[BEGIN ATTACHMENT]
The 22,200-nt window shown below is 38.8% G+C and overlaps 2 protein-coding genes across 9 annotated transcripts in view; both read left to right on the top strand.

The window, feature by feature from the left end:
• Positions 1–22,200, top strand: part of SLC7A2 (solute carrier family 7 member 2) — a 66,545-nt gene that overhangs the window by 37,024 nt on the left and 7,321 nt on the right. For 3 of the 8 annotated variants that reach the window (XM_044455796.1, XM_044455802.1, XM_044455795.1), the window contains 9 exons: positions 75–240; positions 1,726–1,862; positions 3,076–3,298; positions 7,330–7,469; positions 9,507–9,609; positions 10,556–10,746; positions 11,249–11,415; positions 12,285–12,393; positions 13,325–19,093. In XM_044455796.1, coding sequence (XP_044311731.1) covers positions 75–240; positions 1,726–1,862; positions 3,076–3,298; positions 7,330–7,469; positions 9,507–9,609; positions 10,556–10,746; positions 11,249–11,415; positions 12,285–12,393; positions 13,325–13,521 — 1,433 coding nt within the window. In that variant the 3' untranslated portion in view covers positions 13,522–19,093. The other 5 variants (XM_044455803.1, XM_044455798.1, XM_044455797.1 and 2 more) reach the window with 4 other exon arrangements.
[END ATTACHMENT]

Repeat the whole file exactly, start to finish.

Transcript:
The 22,200-nt window shown below is 38.8% G+C and overlaps 2 protein-coding genes across 9 annotated transcripts in view; both read left to right on the top strand.

The window, feature by feature from the left end:
• Positions 1–22,200, top strand: part of SLC7A2 (solute carrier family 7 member 2) — a 66,545-nt gene that overhangs the window by 37,024 nt on the left and 7,321 nt on the right. For 3 of the 8 annotated variants that reach the window (XM_044455796.1, XM_044455802.1, XM_044455795.1), the window contains 9 exons: positions 75–240; positions 1,726–1,862; positions 3,076–3,298; positions 7,330–7,469; positions 9,507–9,609; positions 10,556–10,746; positions 11,249–11,415; positions 12,285–12,393; positions 13,325–19,093. In XM_044455796.1, coding sequence (XP_044311731.1) covers positions 75–240; positions 1,726–1,862; positions 3,076–3,298; positions 7,330–7,469; positions 9,507–9,609; positions 10,556–10,746; positions 11,249–11,415; positions 12,285–12,393; positions 13,325–13,521 — 1,433 coding nt within the window. In that variant the 3' untranslated portion in view covers positions 13,522–19,093. The other 5 variants (XM_044455803.1, XM_044455798.1, XM_044455797.1 and 2 more) reach the window with 4 other exon arrangements.